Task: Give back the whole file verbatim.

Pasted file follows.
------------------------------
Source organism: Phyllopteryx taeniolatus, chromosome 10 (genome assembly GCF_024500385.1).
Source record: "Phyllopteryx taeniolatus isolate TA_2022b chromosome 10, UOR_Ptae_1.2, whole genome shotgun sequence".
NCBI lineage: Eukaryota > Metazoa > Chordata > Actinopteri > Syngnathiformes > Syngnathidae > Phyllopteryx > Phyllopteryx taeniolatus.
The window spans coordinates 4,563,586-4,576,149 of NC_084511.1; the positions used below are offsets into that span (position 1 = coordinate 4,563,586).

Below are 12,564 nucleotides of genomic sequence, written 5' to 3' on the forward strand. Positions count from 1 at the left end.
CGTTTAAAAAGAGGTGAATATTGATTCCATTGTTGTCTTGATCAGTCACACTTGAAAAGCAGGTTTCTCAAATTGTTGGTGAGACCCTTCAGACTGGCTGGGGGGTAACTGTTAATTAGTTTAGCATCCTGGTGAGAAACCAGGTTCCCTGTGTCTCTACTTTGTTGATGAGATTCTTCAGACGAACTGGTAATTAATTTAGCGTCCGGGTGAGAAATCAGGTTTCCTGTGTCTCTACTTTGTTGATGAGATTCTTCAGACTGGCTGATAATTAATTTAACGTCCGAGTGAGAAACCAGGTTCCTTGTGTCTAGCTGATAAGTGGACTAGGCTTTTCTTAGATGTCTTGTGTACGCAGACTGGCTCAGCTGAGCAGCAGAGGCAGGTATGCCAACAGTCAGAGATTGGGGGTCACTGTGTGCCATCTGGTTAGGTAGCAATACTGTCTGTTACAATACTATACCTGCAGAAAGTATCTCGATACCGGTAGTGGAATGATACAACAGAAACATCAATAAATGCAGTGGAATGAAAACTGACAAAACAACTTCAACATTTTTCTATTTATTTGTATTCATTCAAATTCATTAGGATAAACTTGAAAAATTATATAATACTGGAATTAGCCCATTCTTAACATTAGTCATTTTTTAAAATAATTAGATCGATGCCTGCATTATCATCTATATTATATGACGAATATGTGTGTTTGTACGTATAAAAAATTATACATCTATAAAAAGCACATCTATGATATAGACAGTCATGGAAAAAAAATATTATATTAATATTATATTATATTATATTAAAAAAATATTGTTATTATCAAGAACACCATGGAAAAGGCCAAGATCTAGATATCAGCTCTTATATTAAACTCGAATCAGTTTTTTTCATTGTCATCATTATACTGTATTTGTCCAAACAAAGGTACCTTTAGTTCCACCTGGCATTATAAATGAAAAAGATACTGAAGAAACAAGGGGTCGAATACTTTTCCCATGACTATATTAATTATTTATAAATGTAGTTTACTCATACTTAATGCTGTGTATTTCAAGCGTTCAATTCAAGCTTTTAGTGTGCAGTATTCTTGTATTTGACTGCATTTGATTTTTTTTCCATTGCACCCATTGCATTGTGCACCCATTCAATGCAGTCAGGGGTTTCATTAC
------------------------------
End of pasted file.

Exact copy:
Source organism: Phyllopteryx taeniolatus, chromosome 10 (genome assembly GCF_024500385.1).
Source record: "Phyllopteryx taeniolatus isolate TA_2022b chromosome 10, UOR_Ptae_1.2, whole genome shotgun sequence".
NCBI lineage: Eukaryota > Metazoa > Chordata > Actinopteri > Syngnathiformes > Syngnathidae > Phyllopteryx > Phyllopteryx taeniolatus.
The window spans coordinates 4,563,586-4,576,149 of NC_084511.1; the positions used below are offsets into that span (position 1 = coordinate 4,563,586).

Below are 12,564 nucleotides of genomic sequence, written 5' to 3' on the forward strand. Positions count from 1 at the left end.
CGTTTAAAAAGAGGTGAATATTGATTCCATTGTTGTCTTGATCAGTCACACTTGAAAAGCAGGTTTCTCAAATTGTTGGTGAGACCCTTCAGACTGGCTGGGGGGTAACTGTTAATTAGTTTAGCATCCTGGTGAGAAACCAGGTTCCCTGTGTCTCTACTTTGTTGATGAGATTCTTCAGACGAACTGGTAATTAATTTAGCGTCCGGGTGAGAAATCAGGTTTCCTGTGTCTCTACTTTGTTGATGAGATTCTTCAGACTGGCTGATAATTAATTTAACGTCCGAGTGAGAAACCAGGTTCCTTGTGTCTAGCTGATAAGTGGACTAGGCTTTTCTTAGATGTCTTGTGTACGCAGACTGGCTCAGCTGAGCAGCAGAGGCAGGTATGCCAACAGTCAGAGATTGGGGGTCACTGTGTGCCATCTGGTTAGGTAGCAATACTGTCTGTTACAATACTATACCTGCAGAAAGTATCTCGATACCGGTAGTGGAATGATACAACAGAAACATCAATAAATGCAGTGGAATGAAAACTGACAAAACAACTTCAACATTTTTCTATTTATTTGTATTCATTCAAATTCATTAGGATAAACTTGAAAAATTATATAATACTGGAATTAGCCCATTCTTAACATTAGTCATTTTTTAAAATAATTAGATCGATGCCTGCATTATCATCTATATTATATGACGAATATGTGTGTTTGTACGTATAAAAAATTATACATCTATAAAAAGCACATCTATGATATAGACAGTCATGGAAAAAAAATATTATATTAATATTATATTATATTATATTAAAAAAATATTGTTATTATCAAGAACACCATGGAAAAGGCCAAGATCTAGATATCAGCTCTTATATTAAACTCGAATCAGTTTTTTTCATTGTCATCATTATACTGTATTTGTCCAAACAAAGGTACCTTTAGTTCCACCTGGCATTATAAATGAAAAAGATACTGAAGAAACAAGGGGTCGAATACTTTTCCCATGACTATATTAATTATTTATAAATGTAGTTTACTCATACTTAATGCTGTGTATTTCAAGCGTTCAATTCAAGCTTTTAGTGTGCAGTATTCTTGTATTTGACTGCATTTGATTTTTTTTCCATTGCACCCATTGCATTGTGCACCCATTCAATGCAGTCAGGGGTTTCATTAC